PSN-L Email List Message

Subject: Re: Best Overall Geophone to have.
From: Barry Lotz barry_lotz@.............
Date: Mon, 27 Nov 2006 21:44:35 -0800 (PST)


Hi Geoff
   2 
   Have you checked out Sean Thomas'  web site. He has a design for a broadband vertical using hardware parts. The electronics can be a little complicated though. I have two successfully operating now. I use a high pass cutoff frequency of 0.03 hz (~ 33 sec)for teleseismic events.
  Regards
  Barry
   

Geoffrey  wrote:
  Hello Everyone on PSN;

I have realized after spending
maybe 10 years or more playing around
with seismic stuff that there is one
and only one sensor that an amateur
needs to receive teleseismic/regional/local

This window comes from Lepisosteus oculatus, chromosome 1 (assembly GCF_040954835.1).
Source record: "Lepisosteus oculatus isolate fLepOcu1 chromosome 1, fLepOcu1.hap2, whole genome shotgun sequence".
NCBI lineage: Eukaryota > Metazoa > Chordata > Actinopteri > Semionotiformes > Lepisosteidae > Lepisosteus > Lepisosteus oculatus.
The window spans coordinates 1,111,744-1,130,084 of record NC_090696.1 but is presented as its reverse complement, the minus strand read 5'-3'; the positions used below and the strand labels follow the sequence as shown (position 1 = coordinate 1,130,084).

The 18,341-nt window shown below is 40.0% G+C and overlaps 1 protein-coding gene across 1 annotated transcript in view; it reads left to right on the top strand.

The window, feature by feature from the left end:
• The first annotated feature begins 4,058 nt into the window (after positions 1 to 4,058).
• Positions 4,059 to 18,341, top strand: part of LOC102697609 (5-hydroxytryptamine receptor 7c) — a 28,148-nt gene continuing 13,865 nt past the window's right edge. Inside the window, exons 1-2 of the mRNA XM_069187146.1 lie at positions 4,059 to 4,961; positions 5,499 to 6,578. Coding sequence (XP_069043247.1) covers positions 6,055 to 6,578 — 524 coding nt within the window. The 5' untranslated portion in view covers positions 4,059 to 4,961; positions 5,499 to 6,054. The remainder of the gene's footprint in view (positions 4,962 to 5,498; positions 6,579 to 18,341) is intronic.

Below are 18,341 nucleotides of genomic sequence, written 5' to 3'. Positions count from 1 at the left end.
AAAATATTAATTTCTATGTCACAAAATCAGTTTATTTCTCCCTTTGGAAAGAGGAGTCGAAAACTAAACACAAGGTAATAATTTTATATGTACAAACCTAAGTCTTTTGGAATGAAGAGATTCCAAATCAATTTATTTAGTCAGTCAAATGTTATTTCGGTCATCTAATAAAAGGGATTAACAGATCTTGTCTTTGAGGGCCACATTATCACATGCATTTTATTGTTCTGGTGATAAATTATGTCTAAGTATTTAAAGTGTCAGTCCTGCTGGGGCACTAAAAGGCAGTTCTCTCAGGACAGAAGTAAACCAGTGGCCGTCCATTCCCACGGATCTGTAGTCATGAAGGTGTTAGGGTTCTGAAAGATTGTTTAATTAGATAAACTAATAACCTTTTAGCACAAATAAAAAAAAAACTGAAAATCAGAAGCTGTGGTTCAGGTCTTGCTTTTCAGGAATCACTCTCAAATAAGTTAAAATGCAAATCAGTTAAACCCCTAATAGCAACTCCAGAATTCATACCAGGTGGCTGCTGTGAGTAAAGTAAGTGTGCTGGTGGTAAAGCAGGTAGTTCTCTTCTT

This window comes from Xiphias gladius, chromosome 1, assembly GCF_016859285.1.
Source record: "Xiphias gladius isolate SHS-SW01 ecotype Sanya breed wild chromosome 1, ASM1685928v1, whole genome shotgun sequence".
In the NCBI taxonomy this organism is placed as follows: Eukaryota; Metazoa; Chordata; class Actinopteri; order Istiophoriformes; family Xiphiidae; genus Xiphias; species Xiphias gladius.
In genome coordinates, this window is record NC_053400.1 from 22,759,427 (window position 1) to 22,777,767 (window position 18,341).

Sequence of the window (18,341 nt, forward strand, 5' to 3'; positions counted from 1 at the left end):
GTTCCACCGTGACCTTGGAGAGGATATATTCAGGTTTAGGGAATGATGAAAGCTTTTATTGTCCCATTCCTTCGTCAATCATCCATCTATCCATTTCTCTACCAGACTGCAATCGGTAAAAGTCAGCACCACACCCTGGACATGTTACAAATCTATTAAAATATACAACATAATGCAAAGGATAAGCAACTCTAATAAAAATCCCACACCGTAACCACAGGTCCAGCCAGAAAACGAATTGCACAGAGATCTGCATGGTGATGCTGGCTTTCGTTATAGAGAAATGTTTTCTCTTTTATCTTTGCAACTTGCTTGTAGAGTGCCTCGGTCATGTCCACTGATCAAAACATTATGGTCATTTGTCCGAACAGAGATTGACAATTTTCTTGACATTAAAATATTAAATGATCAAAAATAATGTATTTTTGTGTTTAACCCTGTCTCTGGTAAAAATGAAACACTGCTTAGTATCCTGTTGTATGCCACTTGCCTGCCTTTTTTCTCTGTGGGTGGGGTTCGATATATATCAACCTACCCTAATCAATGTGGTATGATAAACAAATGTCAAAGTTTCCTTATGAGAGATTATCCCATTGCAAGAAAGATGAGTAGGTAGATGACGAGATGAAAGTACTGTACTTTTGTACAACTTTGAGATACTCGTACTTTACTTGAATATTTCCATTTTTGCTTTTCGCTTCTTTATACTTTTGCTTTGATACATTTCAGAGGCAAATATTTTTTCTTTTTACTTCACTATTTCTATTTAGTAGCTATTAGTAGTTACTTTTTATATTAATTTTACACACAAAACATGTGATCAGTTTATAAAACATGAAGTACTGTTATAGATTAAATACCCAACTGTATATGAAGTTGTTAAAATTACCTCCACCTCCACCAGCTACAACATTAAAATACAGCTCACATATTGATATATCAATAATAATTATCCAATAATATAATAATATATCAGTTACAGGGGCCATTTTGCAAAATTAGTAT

earthquakes and that is a single vertical sensor
with a free period of about 4(four) seconds.
That is a frequency of 0.25 Hertz.
A second runnerup would be a 2(two) Hertz
geophone which can easily be equalized by electronics
down to a period of four or so seconds.

This is the single most important instrument
of the entire system.

Why in heck dont the experts build a standard instrument
in these two ranges. All they have to do is give
us amatures a standard set of plans we can
build our own from ????

By expert I am talking about an experienced mechanical engineer.

All he has to do is keep in mind that
his design will be constructed from materials
that come from like Home Depot or some Internet
Supplier like a magnet shop or a copper wire dealer.

The pros do not need all the info for the EQS
from us amateurs. They really only want and need
what you call "first time of arrival".
The only thing we need is to watch the signals come in and tell roughly
the size and distance. All this can be met with a single
vertical sensor.

It is interested to note that they really like to